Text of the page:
My Mother used to say this all the time. I don’t remember her saying it to me, but I remember her saying it to my kids and their cousins. Her theory has always been that there are too many interesting things to do in life, and one never, ever needs to be bored. If you are bored, you’re just not being observant enough of your opportunities.
Of course, when you’re a kid, being bored usually means that the entertainments you’re looking for aren’t readily available. For me it meant there was nothing good on television. (Back in the day, you couldn’t pop in a DVD, pull up NetFlix online or watch YouTube. You had to wait for the program to be broadcast. And if you missed it, you missed it.)
Now, I guess, a kid is bored when the WiFi is out.
For my Mom, growing up in a time without TV, without WiFi, without telephones (much less cell phones), when the average family owned one radio or less, being bored would have meant something entirely different. And it may never have happened to her. Not knowing there would ever come a time when entertainment would be made for you and would be available at turn of a knob, the click of a mouse, the stab of a finger, or the utterance of the words “Siri, find me…” she and her friends were more mentally prepared to find their amusements. There were plenty of books to read, even if it was the depression. There were caves to explore, mountains to hike…
Did I mention, in my Mother’s youth, parents didn’t really tend to worry if they didn’t see their kids between breakfast time and dinner time? Things really have changed.
And I wonder, since so many people, my kids included, have told me that rural areas like the one my parents grew up in are boring, if the difference isn’t just based on the time in history in which you grew up, but upon the type of place in which you grew up. Does the current generation of teens and twenty-somethings find rural areas boring because they’re used to the hyperactive world of video games and Internet, or did city and suburban kids always have a harder time finding ways to amuse themselves?
Did city kids in the 1930s also find themselves bored if the streetcar wasn’t running?
I don’t really know. I do know this… I’m never bored. I’m just not. If anything, there’s too much to do in this world, at least from my perspective. My question when I have a spare hour is never “What can I do?” it’s “What do I do first?”
Nor am I ever bored by accident of place. I always have a book, or, barring that, my phone, my iPad or laptop. So I always have something to read. And I can always read. But what if I can’t read? What if I have no reading material? What if there’s no one to talk to, nothing to read, and I have no access to the tools I need to work? For hours on end?
After hours on end, I might be moved to boredom. But it would have to be a lot of hours, trapped in a place I could not escape, and which was not interesting to explore. I suppose some of the longer meetings I’ve attended, where it wasn’t an option to hide behind electronics, come to mind. Yes, I am one of those people who have their device in front of them during meetings. Some find that rude. I suppose it may be. I am actually saying, by having it in front of me, that what they’re talking about may not be interesting enough to keep me mentally busy. So… that’s probably rude. Sorry. Isn’t it also rude to talk about something, for hours on end, that other people don’t care about?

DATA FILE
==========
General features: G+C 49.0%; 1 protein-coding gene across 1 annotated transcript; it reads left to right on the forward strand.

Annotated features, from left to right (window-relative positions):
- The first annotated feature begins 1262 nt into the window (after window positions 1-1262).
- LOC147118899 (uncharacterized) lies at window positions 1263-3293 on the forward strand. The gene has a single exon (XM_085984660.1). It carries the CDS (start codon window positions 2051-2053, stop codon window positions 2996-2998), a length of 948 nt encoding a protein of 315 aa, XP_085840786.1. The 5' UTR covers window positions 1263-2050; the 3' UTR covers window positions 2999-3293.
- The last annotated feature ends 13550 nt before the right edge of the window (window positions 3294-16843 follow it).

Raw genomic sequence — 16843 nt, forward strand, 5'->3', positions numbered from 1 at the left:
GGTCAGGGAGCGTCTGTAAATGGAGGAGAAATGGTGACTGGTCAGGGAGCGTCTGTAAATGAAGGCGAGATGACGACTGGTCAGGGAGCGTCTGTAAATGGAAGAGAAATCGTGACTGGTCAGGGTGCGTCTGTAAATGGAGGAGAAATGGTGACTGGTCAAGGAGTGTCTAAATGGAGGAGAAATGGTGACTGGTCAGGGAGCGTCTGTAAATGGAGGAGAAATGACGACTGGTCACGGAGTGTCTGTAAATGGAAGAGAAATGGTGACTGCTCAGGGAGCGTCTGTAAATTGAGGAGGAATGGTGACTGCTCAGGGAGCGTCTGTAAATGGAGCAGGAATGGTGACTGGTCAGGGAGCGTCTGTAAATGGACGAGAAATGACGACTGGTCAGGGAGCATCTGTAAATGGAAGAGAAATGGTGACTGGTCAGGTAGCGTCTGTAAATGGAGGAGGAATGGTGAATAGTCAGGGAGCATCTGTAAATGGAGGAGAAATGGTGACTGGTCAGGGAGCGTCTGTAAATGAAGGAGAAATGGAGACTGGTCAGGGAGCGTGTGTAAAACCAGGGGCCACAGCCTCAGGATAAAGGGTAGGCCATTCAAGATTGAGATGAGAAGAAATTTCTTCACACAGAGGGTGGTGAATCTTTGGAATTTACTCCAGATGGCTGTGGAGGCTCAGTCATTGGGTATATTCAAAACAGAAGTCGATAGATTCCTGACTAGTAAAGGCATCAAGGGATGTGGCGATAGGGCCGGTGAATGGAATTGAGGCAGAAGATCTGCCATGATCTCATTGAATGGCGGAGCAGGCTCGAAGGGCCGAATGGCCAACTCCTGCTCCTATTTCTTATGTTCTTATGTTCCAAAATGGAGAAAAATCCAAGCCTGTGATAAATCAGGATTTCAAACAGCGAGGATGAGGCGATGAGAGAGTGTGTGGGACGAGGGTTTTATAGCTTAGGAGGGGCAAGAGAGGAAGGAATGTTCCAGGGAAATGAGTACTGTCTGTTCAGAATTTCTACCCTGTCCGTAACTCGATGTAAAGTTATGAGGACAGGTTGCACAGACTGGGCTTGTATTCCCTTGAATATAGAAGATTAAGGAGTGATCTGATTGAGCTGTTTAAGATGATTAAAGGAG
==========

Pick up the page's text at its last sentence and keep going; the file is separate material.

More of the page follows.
So, yes, being trapped in a situation where I had nothing to do but listen to others talk, thus drowning out the sound of my own thoughts, would be very, very boring indeed for me.
Because, you see, I’m not the least bit afraid to be alone with my thoughts. I have pretty interesting thoughts. At least, I think I do. I can amuse myself for quite a few hours just by thinking. And if I have some tool for recording words — tablet, laptop, typewriter, pencil — I can write. I can put those thoughts down and possibly even amuse others.
But I’ve noticed that a lot of people around me get bored, and seem to have a deathly fear of being alone with their thoughts. They must plan endless series of amusements (usually costing a lot of money) to keep them occupied during all the hours they’re awake and not working. If they don’t have plans, they’ll pace and fidget and announce, “We need to do something!” I assume they need to do this because they either have nothing going on in their heads, or what is going on in their heads is uncomfortable for them.
Why is that? I’m asking because I don’t know. I can’t imagine being so uncomfortable with your own mind that you have to drown it out. I also can’t imagine having a mind that’s so empty that it can’t keep you occupied in the absence of a high level of external stimuli.
I can’t imagine being bored. Not any more. Except in that very specific situation I describe above where I can’t focus on my thoughts and the thoughts coming to me from others are not interesting.
But left to my own devices? How could I be bored? The world is too interesting a place. My Mother is absolutely right. The world does not allow us to be bored. It’s a condition others sometimes impose upon us, and, ultimately, one we impose upon ourselves.
I completely agree with the fact that our parents or even their parents had anything to do with the term “bored” they really knew how to keep themselves busy. Its the technology today that has made every one dependent on entertainment.